Norway spruce trees and occasionally white, black and
red spruce, small, greenish growths appear where small
side branches meet the stem. The galls turn brown as the
summer progresses and are more noticeable by fall. The
galls are generally not life threatening to the trees,
however, in large numbers, they can become quite
Growth will continue past the galls but the branch may become stunted.
When large numbers of galls are present, the stems may become weaker and
more prone to dropping off in wind storms.
These growths are caused by an insect called the Eastern spruce
gall aphid. The insect spends the winter at the base of a terminal bud.
When buds begin to grow in the spring, the
aphids lay clusters of several
hundred eggs that are covered with white, waxy threads. The young that
hatch from these eggs feed on developing needles. They suck the juices
from the needles, inducing the formation of galls that then enclose them.
The aphids live and feed in chambers inside the galls. In mid to late summer,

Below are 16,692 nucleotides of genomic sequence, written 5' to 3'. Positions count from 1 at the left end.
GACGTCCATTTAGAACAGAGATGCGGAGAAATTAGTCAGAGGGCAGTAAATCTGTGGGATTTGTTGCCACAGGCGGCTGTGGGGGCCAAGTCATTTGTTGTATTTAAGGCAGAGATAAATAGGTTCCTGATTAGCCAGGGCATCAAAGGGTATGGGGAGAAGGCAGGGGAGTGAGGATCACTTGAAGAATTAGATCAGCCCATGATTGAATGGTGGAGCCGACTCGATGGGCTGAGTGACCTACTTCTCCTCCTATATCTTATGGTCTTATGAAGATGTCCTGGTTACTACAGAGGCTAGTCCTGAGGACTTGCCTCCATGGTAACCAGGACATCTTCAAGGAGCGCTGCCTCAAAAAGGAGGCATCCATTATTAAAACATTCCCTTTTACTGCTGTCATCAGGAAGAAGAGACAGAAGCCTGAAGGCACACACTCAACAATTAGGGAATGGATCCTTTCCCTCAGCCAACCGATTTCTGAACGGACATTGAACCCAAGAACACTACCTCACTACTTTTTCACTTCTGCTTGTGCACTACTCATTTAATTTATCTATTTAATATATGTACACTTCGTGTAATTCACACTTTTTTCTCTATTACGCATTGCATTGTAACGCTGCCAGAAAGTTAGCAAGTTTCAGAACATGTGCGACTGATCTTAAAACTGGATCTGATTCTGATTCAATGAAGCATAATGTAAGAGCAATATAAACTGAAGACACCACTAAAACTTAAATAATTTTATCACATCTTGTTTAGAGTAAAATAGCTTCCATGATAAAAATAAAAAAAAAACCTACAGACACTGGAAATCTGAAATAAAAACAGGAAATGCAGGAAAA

the galls turn brown and crack open. Aphids that emerge lay eggs near the
tip of the needles. The young that hatch from these eggs spend the winter
at the base of the buds.
A similar problem on Colorado blue spruce trees is caused by the Cooley
spruce gall. These growths, however, are formed at the tips of the branches.
The Eastern spruce galls form near where a twig joins a stem.
prevent the formation of galls, trees would have to be
sprayed with an insecticide labeled for Eastern spruce
gall just before the
new growth begins to open. Timing is critical since once the galls begin
to form and the insects are inside the gall, sprays will be ineffective.
A second spray in the fall after the galls have turned brown and have cracked
open will also help control the problem.